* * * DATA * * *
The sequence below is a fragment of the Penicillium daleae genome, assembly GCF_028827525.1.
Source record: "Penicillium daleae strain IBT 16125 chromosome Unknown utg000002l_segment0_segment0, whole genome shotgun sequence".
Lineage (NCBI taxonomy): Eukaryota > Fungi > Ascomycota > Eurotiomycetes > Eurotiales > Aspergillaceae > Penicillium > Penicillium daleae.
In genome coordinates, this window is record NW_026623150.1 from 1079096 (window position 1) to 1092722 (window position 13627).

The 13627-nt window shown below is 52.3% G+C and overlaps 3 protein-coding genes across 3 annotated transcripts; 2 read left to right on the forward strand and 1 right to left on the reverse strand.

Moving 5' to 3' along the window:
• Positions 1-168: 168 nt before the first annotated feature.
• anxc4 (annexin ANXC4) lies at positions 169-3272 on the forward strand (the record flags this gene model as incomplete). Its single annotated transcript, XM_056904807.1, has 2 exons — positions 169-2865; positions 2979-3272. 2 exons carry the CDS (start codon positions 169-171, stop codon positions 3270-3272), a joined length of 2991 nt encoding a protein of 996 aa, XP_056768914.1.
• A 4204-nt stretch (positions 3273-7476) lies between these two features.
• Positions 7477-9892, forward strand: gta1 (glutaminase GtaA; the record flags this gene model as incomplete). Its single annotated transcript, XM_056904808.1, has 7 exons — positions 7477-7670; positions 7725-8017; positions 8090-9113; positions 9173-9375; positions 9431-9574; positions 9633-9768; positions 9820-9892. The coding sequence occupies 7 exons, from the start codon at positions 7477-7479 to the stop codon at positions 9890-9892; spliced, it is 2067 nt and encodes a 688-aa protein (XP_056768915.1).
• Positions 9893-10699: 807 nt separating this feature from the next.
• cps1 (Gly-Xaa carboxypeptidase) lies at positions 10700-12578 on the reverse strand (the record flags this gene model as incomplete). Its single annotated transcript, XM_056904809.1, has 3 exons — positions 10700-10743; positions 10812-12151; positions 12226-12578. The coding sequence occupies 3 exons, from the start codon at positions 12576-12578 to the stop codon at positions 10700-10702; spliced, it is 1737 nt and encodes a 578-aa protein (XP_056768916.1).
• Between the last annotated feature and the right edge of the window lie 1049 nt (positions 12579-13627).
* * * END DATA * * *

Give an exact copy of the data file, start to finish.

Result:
The sequence below is a fragment of the Penicillium daleae genome, assembly GCF_028827525.1.
Source record: "Penicillium daleae strain IBT 16125 chromosome Unknown utg000002l_segment0_segment0, whole genome shotgun sequence".
Lineage (NCBI taxonomy): Eukaryota > Fungi > Ascomycota > Eurotiomycetes > Eurotiales > Aspergillaceae > Penicillium > Penicillium daleae.
In genome coordinates, this window is record NW_026623150.1 from 1079096 (window position 1) to 1092722 (window position 13627).

The 13627-nt window shown below is 52.3% G+C and overlaps 3 protein-coding genes across 3 annotated transcripts; 2 read left to right on the forward strand and 1 right to left on the reverse strand.

Moving 5' to 3' along the window:
• Positions 1-168: 168 nt before the first annotated feature.
• anxc4 (annexin ANXC4) lies at positions 169-3272 on the forward strand (the record flags this gene model as incomplete). Its single annotated transcript, XM_056904807.1, has 2 exons — positions 169-2865; positions 2979-3272. 2 exons carry the CDS (start codon positions 169-171, stop codon positions 3270-3272), a joined length of 2991 nt encoding a protein of 996 aa, XP_056768914.1.
• A 4204-nt stretch (positions 3273-7476) lies between these two features.
• Positions 7477-9892, forward strand: gta1 (glutaminase GtaA; the record flags this gene model as incomplete). Its single annotated transcript, XM_056904808.1, has 7 exons — positions 7477-7670; positions 7725-8017; positions 8090-9113; positions 9173-9375; positions 9431-9574; positions 9633-9768; positions 9820-9892. The coding sequence occupies 7 exons, from the start codon at positions 7477-7479 to the stop codon at positions 9890-9892; spliced, it is 2067 nt and encodes a 688-aa protein (XP_056768915.1).
• Positions 9893-10699: 807 nt separating this feature from the next.
• cps1 (Gly-Xaa carboxypeptidase) lies at positions 10700-12578 on the reverse strand (the record flags this gene model as incomplete). Its single annotated transcript, XM_056904809.1, has 3 exons — positions 10700-10743; positions 10812-12151; positions 12226-12578. The coding sequence occupies 3 exons, from the start codon at positions 12576-12578 to the stop codon at positions 10700-10702; spliced, it is 1737 nt and encodes a 578-aa protein (XP_056768916.1).
• Between the last annotated feature and the right edge of the window lie 1049 nt (positions 12579-13627).